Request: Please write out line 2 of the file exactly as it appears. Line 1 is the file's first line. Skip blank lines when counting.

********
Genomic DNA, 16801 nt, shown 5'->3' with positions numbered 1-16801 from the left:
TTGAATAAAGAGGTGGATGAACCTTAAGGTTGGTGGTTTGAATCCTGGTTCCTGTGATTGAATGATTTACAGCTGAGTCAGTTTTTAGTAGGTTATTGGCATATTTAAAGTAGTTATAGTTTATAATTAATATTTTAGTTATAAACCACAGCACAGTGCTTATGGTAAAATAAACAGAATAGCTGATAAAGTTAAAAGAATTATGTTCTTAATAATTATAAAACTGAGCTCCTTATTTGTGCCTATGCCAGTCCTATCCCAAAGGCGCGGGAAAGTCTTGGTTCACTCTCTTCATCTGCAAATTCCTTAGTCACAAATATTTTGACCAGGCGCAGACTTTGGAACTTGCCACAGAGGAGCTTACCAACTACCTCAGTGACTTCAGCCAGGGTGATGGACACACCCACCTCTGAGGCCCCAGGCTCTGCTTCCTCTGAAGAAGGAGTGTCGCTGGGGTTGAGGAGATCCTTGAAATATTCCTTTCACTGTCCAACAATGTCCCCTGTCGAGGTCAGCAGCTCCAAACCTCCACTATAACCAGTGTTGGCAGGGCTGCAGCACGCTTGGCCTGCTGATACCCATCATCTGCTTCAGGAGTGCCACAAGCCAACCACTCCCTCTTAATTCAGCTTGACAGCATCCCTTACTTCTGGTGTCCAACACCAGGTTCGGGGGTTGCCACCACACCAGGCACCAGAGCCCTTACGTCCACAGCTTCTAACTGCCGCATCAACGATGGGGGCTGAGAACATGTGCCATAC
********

TTGAATAAAGAGGTGGATGAACCTTAAGGTTGGTGGTTTGAATCCTGGTTCCTGTGATTGAATGATTTACAGCTGAGTCAGTTTTTAGTAGGTTATTGGCATATTTAAAGTAGTTATAGTTTATAATTAATATTTTAGTTATAAACCACAGCACAGTGCTTATGGTAAAATAAACAGAATAGCTGATAAAGTTAAAAGAATTATGTTCTTAATAATTATAAAACTGAGCTCCTTATTTGTGCCTATGCCAGTCCTATCCCAAAGGCGCGGGAAAGTCTTGGTTCACTCTCTTCATCTGCAAATTCCTTAGTCACAAATATTTTGACCAGGCGCAGACTTTGGAACTTGCCACAGAGGAGCTTACCAACTACCTCAGTGACTTCAGCCAGGGTGATGGACACACCCACCTCTGAGGCCCCAGGCTCTGCTTCCTCTGAAGAAGGAGTGTCGCTGGGGTTGAGGAGATCCTTGAAATATTCCTTTCACTGTCCAACAATGTCCCCTGTCGAGGTCAGCAGCTCCAAACCTCCACTATAACCAGTGTTGGCAGGGCTGCAGCACGCTTGGCCTGCTGATACCCATCATCTGCTTCAGGAGTGCCACAAGCCAACCACTCCCTCTTAATTCAGCTTGACAGCATCCCTTACTTCTGGTGTCCAACACCAGGTTCGGGGGTTGCCACCACACCAGGCACCAGAGCCCTTACGTCCACAGCTTCTAACTGCCGCATCAACGATGGGGGCTGAGAACATGTGCCATAC